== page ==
I suppose no statistics have ever been kept regionally, nationally or internationally on the subject. Would any of you know (or hazard a guess as to) the ratio between men and women, which option is more prevalent nowadays, why we ever did have outies in the first place and what function if any (except as a lint depository in the case of the innies) a belly button has?
I would assume outies exist because they’re easier to tie that way. What function does the bellybutton serve?
As for your last question: Well, dear omniscientnot, climb up on my lap and let me tell you about the birds and the bees. . .
Maybe I should have phrased last part differently…
I got this from modbee.com in an article about contemplating your navel:
So who decides whether you traipse through life with an innie or an outie? Is it the delivery-room doctor, the person responsible for severing a baby’s umbilical cord? Not really. It’s more a matter of an infant’s innards.
Outies are actually small umbilical hernias, says Dr. Marian Ascarelli, a perinatal specialist at Memorial Hospital’s Pikes Peak Maternal Fetal Medicine Center in Colorado Springs.
“It’s actually a defect in the abdominal wall that’s small enough to cause a protrusion of the umbilicus,” Ascarelli says. “It’s a congenital problem; it has nothing to do with where (the cord) is cut. Sometimes, they’re repaired; sometimes, they’re left alone.”
Yeah, your belly button is what’s left after the remainder of the umbilical cord falls off.
Work like you don’t need the money…
Love like you’ve never been hurt…
Dance like nobody’s watching! Source???
Ok…but what happens to the rest of the umbilical cord (ya know–the part still attached to the mother)? Is it just kinda hanging around in there, or…
(Look–I KNOW it’s a natural life-process and all that…but this whole childbirth thing still gives me the occasional shudder. I apologize for being a spineless male whimp.)
I heard that some injections are given through the belly button (which must be a tad painful); don’t remember exactly why this is.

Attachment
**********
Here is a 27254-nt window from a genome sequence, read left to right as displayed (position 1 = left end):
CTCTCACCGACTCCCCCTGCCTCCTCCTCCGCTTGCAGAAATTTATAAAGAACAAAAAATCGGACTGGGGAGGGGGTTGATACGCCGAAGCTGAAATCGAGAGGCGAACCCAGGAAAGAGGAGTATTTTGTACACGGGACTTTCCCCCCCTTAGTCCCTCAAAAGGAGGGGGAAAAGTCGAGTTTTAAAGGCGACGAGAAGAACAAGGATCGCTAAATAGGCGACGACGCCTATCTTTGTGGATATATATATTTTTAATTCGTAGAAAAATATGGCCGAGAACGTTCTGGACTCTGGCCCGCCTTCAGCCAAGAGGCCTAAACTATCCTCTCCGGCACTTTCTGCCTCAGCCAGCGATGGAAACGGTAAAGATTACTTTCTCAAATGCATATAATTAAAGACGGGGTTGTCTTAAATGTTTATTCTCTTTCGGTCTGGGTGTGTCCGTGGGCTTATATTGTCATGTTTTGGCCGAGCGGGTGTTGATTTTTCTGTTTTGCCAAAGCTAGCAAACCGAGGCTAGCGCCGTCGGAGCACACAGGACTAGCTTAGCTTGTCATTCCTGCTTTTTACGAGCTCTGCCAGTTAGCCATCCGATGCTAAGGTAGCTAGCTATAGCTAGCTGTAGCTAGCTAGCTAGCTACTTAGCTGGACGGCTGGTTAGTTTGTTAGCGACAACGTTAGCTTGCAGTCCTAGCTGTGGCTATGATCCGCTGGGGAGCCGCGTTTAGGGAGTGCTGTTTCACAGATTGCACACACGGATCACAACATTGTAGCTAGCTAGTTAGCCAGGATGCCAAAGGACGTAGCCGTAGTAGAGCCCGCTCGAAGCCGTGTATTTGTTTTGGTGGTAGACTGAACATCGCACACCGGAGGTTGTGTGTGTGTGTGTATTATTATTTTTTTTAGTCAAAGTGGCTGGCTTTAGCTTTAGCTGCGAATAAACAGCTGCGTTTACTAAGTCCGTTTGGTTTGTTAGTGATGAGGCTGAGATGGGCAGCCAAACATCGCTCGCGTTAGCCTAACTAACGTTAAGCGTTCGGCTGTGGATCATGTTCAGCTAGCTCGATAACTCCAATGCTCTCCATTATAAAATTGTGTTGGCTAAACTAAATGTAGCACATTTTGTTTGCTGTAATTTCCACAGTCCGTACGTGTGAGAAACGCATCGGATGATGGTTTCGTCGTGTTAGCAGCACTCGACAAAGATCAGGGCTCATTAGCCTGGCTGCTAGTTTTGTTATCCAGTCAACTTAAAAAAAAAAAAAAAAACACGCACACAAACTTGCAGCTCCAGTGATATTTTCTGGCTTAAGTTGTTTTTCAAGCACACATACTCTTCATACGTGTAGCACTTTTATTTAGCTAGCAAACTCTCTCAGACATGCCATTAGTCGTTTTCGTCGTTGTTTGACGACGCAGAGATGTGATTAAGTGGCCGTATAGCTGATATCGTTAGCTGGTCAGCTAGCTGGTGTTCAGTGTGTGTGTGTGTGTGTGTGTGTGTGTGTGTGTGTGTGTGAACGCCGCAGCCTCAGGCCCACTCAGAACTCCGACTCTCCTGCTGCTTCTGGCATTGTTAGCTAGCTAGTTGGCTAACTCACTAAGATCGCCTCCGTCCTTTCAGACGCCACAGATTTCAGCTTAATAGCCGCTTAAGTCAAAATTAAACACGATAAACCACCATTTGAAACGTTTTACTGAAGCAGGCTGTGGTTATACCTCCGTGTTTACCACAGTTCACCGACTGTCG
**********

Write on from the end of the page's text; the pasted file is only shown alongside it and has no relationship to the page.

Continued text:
Yeah, I heard the same thing about the injections when I was a kid, it was always “Rabies shots - you have to have seven of them, all right in your bellybutton!” I don’t know if there was ever any basis in fact for this, and I just wrote it off to youthful hyperbole.
ALright, I guess I have to admit that I’ve been given certain advantages in life by having a mother who spent my childhood years in training to become an OB/GYN.
(The book I learned to read with was ‘Where Did I come From?’)
To answer your question: “Ok…but what happens to the rest of the umbilical cord?” It is attached not to the mother, per se, but to the placenta (aka afterbirth), which follows the baby out. You see, Nature takes care of all these things for herself. If she didn’t, can you imagine what a mess we would have made by now trying to figure it out?
Melatonin: you seem to be the expert here. Do you know why rabies injections have to be given through the bellybutton?
I don’t know nothing ‘bout shootin’ no rabies!
But I seriously doubt that the shots are delivered through the belly button. It just doesn’t make any sense. Doing numerous injections through thick scar tissue? Methinks I smells a boogie man.
Rabies shots were given in the abdomen, not the belly button. I believe I read a few years back that they came up with an improved formula and the injections are now given in the arm, but I can’t swear to that. I have no idea why they originally needed to be administered through the abdomin. Anybody?
“I think it would be a great idea” Mohandas Ghandi’s answer when asked what he thought of Western civilization